The political situation in Ukraine remains tense and humanitarian access to nongovernment controlled areas (NGCAs) continues to pose a challenge. Breaches of the ceasefire agreement occur daily along the contact line,1 contributing to a volatile security situation that threatens further displacement. The conflict continues to impact nearly 4.4 million people in eastern Ukraine. Immediate humanitarian assistance is required for 3.8 million people, including 1 million children.2 UNICEF estimates that 200,000 children live within 15 kilometres of each side of the contact line,3 of which about 2 per cent are regularly forced to take refuge in improvised bomb shelters. Children are exposed to the risk of explosive remnants of war and landmines, and girls are particularly at risk of different forms of gender-based violence. UNICEF estimates that one school in five in NGCAs has been damaged and is in urgent need of repair. Given the extensive infrastructure damage, coupled with deepening poverty, access to safe drinking water remains a challenge for 2.9 million people in NGCAs alone.4 With primary health care services largely unavailable in rural areas and along the contact line, the risk of communicable disease outbreaks remains a concern.
UNICEF will continue to strengthen the resilience of conflict-affected children and provide life-saving support in Ukraine. This will include ensuring access to education, safe learning spaces, community-based protection services and immediate psychosocial support for the most vulnerable children. By working closely with partner organizations, schools, community centres and through mobile teams, the programme will also support primary health care services in conflictaffected areas. Treatment of adults and children with HIV and prevention of mother-to-child HIV transmission will remain key objectives. Access to safe drinking water for displaced and host communities will be supported through the provision of critical chemicals for treatment plants, including those previously supported by other partners, rehabilitation of infrastructure and the creation of alternative sources. UNICEF will promote infant and young child feeding in emergencies, while improving coordination mechanisms through its leadership in the education and water, sanitation and hygiene (WASH) clusters, the child protection sub-cluster and the nutrition working group. UNICEF will also contribute to the health cluster as well as the HIV/AIDS and mine action sub-clusters. Collaboration will continue with governments and partners at all levels.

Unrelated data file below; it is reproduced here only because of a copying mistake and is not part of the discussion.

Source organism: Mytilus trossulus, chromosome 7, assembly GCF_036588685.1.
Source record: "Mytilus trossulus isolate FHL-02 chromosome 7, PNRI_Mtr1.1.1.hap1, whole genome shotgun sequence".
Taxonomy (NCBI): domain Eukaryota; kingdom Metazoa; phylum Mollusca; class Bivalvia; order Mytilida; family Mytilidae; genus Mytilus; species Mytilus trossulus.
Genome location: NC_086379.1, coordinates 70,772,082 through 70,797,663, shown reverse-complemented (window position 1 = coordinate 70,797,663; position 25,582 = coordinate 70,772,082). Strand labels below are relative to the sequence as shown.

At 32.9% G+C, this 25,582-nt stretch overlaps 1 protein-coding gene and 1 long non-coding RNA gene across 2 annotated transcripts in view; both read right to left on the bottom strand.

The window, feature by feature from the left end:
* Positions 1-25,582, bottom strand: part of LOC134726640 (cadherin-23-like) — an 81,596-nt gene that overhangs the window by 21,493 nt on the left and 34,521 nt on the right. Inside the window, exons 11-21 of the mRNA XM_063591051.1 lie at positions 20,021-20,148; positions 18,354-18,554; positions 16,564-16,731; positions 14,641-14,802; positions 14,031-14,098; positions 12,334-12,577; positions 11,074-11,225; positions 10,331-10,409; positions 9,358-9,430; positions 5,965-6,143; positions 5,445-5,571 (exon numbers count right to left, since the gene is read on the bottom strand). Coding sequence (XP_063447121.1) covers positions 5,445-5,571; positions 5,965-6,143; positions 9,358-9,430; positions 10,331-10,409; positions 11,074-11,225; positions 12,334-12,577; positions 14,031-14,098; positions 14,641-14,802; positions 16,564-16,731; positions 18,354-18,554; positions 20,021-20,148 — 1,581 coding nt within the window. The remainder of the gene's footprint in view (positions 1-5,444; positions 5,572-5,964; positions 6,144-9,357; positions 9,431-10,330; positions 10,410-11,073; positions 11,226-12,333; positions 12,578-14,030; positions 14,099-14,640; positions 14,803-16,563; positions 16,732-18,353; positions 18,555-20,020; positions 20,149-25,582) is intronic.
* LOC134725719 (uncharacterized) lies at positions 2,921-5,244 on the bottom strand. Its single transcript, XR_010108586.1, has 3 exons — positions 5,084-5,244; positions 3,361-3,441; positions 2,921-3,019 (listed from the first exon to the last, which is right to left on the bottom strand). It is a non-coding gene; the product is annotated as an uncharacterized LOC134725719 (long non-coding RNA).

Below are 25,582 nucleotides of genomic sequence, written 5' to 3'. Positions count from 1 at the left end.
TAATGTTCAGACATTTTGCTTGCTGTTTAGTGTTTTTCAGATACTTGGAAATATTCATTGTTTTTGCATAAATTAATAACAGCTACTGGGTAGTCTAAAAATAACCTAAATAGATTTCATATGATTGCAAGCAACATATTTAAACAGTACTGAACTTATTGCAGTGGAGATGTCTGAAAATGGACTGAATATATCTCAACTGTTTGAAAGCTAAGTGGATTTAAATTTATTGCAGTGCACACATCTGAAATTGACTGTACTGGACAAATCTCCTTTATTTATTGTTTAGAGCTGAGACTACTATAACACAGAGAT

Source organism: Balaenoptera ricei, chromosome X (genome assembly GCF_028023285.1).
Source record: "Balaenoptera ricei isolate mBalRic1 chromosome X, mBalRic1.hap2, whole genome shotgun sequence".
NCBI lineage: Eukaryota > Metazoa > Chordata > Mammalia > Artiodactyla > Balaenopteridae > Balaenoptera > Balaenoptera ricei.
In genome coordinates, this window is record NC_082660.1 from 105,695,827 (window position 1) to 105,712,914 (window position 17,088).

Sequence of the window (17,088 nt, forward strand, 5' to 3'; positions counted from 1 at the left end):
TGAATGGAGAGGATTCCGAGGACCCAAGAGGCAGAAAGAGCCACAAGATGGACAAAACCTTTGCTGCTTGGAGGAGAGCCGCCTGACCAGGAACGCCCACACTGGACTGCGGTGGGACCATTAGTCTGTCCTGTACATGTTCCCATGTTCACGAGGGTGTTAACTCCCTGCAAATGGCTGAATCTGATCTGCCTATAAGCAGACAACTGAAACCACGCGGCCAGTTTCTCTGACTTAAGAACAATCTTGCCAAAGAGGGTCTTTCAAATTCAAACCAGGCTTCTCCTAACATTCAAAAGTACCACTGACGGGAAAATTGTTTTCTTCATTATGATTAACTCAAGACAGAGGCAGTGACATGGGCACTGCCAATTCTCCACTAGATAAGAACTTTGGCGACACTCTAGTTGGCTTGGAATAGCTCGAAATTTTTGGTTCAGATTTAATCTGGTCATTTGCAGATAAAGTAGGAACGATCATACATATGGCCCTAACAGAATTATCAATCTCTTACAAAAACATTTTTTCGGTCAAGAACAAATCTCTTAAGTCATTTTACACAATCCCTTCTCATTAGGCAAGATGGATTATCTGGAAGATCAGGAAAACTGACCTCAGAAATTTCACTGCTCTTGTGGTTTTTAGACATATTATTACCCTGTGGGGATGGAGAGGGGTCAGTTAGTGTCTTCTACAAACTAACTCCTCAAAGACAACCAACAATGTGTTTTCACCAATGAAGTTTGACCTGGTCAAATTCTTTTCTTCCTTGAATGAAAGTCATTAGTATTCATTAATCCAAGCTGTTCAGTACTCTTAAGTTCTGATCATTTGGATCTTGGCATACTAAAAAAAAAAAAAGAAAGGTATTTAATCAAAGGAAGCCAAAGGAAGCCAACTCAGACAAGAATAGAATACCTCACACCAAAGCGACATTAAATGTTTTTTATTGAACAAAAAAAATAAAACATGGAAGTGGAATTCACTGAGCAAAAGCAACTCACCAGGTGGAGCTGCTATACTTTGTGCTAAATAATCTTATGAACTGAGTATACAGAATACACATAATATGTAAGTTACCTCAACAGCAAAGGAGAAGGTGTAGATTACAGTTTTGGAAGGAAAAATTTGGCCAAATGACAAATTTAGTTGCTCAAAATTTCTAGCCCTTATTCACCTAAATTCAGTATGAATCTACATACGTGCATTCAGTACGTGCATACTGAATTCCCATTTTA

Results from 2016
As of 31 October 2016, UNICEF had received US$26.6 million against the US$54.3 million appeal (49 per cent funded).5 UNICEF’s expanded capacity6 focused on the provision of psychosocial support to more than 207,000 children, youth and caregivers through school and community-based outreach interventions, with girls constituting 60 per cent of the total number. Life-saving mine risk education (MRE) sessions were provided to more than 250,000 children and their families. Rehabilitation of schools affected by the conflict and the provision of education materials and athletic equipment continued throughout the year. UNICEF reached 7,500 children in 29 educational facilities in Donetsk and Luhansk oblasts by installing new heating systems to prepare facilities for winter. Warm clothing was delivered to 10,000 children from families facing poverty in settlements on the contact line. In partnership with non-governmental organizations and utility companies, UNICEF supported water quality improvement and the repair and rehabilitation of WASH infrastructure, reaching 2.5 million7 people in high-concern areas in both government-controlled areas (GCAs) and NGCAs, including exit-entrance checkpoints. UNICEF advocated with the Ministry of Health to procure vaccines for GCAs. Delivery of antiretroviral (ARV) medications covered more than 8,000 patients in NGCAs.8 UNICEF also supported more than 29,000 safe deliveries by providing midwifery kits covering both GCAs and NGCAs.